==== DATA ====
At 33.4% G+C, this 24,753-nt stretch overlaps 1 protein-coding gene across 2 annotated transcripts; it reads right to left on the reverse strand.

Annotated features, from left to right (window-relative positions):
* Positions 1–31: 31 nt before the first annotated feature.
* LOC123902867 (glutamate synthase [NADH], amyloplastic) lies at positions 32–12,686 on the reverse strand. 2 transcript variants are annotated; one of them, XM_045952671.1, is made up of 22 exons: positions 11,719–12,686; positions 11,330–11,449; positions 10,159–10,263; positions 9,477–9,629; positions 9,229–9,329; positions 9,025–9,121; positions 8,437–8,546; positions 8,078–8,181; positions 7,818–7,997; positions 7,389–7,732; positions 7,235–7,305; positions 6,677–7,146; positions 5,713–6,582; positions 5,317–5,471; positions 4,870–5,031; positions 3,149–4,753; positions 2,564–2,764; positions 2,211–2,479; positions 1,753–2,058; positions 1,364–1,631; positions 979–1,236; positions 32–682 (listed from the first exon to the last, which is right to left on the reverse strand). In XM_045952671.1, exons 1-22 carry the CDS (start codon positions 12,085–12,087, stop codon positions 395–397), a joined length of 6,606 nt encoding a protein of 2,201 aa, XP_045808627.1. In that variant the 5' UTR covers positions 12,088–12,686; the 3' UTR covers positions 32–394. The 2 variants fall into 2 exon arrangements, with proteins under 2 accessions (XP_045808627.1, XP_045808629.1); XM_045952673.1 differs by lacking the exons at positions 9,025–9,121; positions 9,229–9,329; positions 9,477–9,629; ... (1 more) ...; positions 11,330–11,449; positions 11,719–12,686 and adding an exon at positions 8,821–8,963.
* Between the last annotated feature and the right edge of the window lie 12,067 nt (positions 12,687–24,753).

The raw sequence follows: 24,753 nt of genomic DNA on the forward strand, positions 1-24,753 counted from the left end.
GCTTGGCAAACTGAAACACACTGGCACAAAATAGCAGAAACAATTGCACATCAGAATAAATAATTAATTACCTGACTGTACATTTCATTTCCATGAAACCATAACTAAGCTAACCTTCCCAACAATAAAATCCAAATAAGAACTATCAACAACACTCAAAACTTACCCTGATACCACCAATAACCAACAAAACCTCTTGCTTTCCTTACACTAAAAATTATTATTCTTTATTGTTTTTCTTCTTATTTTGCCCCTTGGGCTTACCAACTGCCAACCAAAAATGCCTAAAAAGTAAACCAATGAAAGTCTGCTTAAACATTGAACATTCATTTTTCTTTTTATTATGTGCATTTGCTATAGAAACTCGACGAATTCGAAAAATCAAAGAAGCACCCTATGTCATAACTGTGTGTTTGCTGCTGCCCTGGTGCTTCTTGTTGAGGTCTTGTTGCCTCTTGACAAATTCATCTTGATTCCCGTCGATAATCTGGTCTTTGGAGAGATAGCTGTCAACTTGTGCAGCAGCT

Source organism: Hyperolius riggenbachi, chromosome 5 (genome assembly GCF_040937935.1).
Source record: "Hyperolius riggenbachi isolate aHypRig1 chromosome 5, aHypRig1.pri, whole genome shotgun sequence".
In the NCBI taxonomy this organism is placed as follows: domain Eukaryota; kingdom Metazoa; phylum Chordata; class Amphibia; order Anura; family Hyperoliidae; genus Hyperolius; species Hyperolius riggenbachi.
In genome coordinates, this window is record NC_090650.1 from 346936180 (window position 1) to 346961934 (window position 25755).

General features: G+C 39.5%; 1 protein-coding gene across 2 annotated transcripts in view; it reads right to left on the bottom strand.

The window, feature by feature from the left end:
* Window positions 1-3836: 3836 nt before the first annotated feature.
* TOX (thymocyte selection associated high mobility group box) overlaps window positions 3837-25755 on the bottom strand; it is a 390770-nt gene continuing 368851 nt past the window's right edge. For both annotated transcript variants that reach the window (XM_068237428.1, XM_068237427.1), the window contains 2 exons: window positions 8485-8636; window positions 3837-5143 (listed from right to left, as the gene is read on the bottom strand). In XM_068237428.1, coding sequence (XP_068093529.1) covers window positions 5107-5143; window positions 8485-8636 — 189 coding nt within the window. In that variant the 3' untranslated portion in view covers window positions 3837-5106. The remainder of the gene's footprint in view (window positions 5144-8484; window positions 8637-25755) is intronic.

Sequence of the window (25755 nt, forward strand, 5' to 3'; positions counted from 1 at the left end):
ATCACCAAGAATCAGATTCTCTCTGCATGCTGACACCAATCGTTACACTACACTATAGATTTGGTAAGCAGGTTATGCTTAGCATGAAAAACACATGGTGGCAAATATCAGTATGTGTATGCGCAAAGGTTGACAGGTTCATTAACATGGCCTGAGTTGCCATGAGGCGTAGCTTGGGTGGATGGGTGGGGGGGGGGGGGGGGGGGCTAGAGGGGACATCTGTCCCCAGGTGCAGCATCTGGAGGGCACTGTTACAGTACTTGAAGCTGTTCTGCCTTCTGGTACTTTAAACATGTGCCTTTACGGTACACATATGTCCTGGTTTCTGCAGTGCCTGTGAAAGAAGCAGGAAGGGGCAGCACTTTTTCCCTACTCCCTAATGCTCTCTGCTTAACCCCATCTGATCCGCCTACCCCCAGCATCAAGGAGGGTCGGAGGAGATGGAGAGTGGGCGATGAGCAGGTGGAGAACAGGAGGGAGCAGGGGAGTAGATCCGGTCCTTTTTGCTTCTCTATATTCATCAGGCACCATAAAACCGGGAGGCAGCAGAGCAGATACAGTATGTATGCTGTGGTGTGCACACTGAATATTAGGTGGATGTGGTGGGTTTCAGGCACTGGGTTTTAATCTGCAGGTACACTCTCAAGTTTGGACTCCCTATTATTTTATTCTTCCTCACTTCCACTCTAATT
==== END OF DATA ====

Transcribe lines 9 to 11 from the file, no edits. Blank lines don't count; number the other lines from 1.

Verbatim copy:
Source record: "Hyperolius riggenbachi isolate aHypRig1 chromosome 5, aHypRig1.pri, whole genome shotgun sequence".
In the NCBI taxonomy this organism is placed as follows: domain Eukaryota; kingdom Metazoa; phylum Chordata; class Amphibia; order Anura; family Hyperoliidae; genus Hyperolius; species Hyperolius riggenbachi.
In genome coordinates, this window is record NC_090650.1 from 346936180 (window position 1) to 346961934 (window position 25755).